Synonyms: Library War, Toshokan Kakumei, Library Revolution, Library Rebellion, Library Crisis
Status: Finished Airing
Aired: Apr 11, 2008 to Jun 27, 2008
23 min. per episode
PG-13 - Teens 13 or older
L represents licensing company
Score: 7.641 (scored by 12652 users)
1 indicates a weighted score
action comedy military romance
SynopsisToshokan Sensou tells the story of Kasahara Iku, the first woman to join the Library Task Force. In the near future in Japan, the Media Enhancement Law has been forced upon the population censoring all books and media. To counter this, the Library Defense Force was created. To protect themselves against the Media Enhancement Law Commission, all major libraries are fully equipped with a military Task Force, who take it upon themselves to protect the books and freedom of media of the people. This anime follows Iku and her fellow soldiers as they protect various special books and artifacts from the oppression of the Media Enhancement Law Commission. A love story, war story, and comedy all rolled into one.
Related AnimeAdaptation: Toshokan Sensou
Side story: Toshokan Sensou Special
Sequel: Toshokan Sensou: Kakumei no Tsubasa
Characters & Voice Actors
I just happened to hear about this anime by chance from another website. The premise was interesting so I decided to give it a try and was totally amazed. The storyline, characters, artwork, and sound are engrossing and completely draw you in. While the characters themselves may not be completely unique, their interactions with one another and the realistic emotional outbursts are i think rare among most anime.
Most people don't really mention this but I also consider this a full romance. The relationship between the main characters develops more naturally over time. They are not sappy or fake but there was a lovely tenderness and protectiveness towards one another that was great and heartfelt. And in this anime you definitely get a somewhat satisfying ending vs. most animes that leave things very open ended. I am hoping hoping for a second season because my only complaint would be that this anime was way to short.
The storyline is smart with strong sociological undertones. The advantage is you can choose to really ignore the important issues if you want to you. You can enjoy the action, comedy and romance alone or you can also appreciate the underlying message and concept. Either way, I don't believe it will diminish your enjoyment of the show.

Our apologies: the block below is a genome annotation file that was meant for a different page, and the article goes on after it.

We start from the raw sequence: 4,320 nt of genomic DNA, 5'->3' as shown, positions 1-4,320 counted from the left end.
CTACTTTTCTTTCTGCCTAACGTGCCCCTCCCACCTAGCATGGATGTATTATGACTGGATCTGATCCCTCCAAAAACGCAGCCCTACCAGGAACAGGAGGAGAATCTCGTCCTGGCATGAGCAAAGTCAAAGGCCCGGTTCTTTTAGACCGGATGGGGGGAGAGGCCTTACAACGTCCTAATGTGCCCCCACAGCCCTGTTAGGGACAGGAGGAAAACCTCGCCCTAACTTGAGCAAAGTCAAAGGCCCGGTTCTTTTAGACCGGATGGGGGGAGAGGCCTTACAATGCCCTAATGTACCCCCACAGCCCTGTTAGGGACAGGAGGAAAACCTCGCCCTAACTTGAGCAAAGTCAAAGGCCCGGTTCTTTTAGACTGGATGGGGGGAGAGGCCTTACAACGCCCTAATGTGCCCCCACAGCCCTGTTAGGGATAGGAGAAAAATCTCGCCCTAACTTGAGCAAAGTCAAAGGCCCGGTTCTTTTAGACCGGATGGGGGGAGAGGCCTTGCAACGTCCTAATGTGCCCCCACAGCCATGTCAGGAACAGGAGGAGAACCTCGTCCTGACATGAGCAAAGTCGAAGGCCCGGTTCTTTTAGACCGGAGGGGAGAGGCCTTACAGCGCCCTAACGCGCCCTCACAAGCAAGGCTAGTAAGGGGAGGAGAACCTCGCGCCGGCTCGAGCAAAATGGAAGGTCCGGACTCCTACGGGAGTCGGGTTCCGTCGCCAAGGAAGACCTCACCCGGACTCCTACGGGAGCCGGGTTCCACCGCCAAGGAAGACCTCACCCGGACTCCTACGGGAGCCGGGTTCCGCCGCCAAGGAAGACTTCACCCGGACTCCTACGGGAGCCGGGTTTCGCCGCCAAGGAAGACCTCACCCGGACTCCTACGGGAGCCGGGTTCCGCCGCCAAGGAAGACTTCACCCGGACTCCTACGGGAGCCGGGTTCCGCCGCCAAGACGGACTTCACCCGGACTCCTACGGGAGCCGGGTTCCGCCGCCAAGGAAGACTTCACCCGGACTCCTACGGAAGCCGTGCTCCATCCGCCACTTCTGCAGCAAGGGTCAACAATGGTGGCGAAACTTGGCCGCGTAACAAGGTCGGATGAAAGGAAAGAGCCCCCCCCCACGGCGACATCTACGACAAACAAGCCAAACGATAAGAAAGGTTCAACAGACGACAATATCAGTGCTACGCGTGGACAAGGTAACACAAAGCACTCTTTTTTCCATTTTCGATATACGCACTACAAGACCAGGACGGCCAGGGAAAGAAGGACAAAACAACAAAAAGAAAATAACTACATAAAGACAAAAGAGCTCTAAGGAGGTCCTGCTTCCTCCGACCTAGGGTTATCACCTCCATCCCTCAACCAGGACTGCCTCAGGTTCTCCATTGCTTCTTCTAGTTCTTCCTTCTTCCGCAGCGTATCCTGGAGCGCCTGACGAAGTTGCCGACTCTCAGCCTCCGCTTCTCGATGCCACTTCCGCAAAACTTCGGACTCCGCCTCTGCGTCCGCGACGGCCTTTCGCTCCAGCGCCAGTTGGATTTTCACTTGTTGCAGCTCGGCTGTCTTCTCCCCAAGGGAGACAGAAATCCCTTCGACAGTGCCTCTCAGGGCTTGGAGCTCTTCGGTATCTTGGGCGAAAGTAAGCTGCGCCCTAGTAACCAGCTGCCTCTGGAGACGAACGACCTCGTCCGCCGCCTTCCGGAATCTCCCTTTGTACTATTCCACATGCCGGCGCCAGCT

So overall witty and lovable characters, great story, nice artwork.. this is now one of my top fav. animes of all time. read more
Toshokan Sensou (or The Library Wars), is another one of those odd anime that I seem to end up reviewing. The show has a nice premise which is reminiscent of Orwell's 1984 and Bradbury's Fahrenheit 451 all rolled into one.
The anime is based on a series of four light novels by Arikawa Hiro (entitled Toshokan Sensou, Nairan, Kiki, and Kakumei respectively), which were published from 2006 to 2007. The novels were later serialized in two mangas. The first manga was made by Yumi Kiiro, and published in Lala magazine from September 2007. The second was made by Furudori Yayoi, and was published Dengeki Daioh magazine from November 2007. The twelve episode anime was made by Production IG, and released in April 2008 on Fuji TV's Noitamina (which is animation written backwards) timeslot.
The basic plot for the novels is based on the "Statement of Intellectual Freedom in Libraries" that went into effect in Japan in 1954. The story is set 30 years after Japan passed the Media Enhancement Act in 1989, a law which effectively gave control of all published material to the government. The law was passed in an effort to censor any media that could be deemed as hazardous to Japanese society, but 30 years later blanket censorships, book burnings, and a culture of fear and exclusion have become the norm for society, as Media Enforcement troops are everywhere.
Because of this, and because of a tragedy that occured 20 years prior to the beginning of the story, the libraries now have their own defense forces, and the main character, Kasahara Iku, joins the Kanto Library Defense Force as she was saved by a member of the that team some years back. The show follows her struggle to become a good librarian and a good member of the defense team.
The art style is very much hit and miss. Although the characters are nicely designed Production IG have adopted a style that has quite noticeable black borders around characters and objects. This give the show a far more "cartoony" feel than it should possibly have, especially during the dramatic moments. This "cartoony" feel can be off putting to some people, whilst others may be oblivious to it.
The backgrounds and settings are well designed, but overall they aren't anything special. The animation itself is usually quite smooth and flowing, although there are some glaring faults (the scene in episode 11 with a van crashing through a barrier made from two buses and receiving no damage is a prime example).
The sound is okay overall. The OP is nice, if unmemorable, as is the ED. The VA's are quite good overall. Inoue Marina plays the role of Iku very well, and her voice suits the design of the character. The same goes for the rest of the VA's with their resepctive characters. The sound effects are pretty good throughout the show. Most of these are used in the more dramatic or action filled moments to good effect.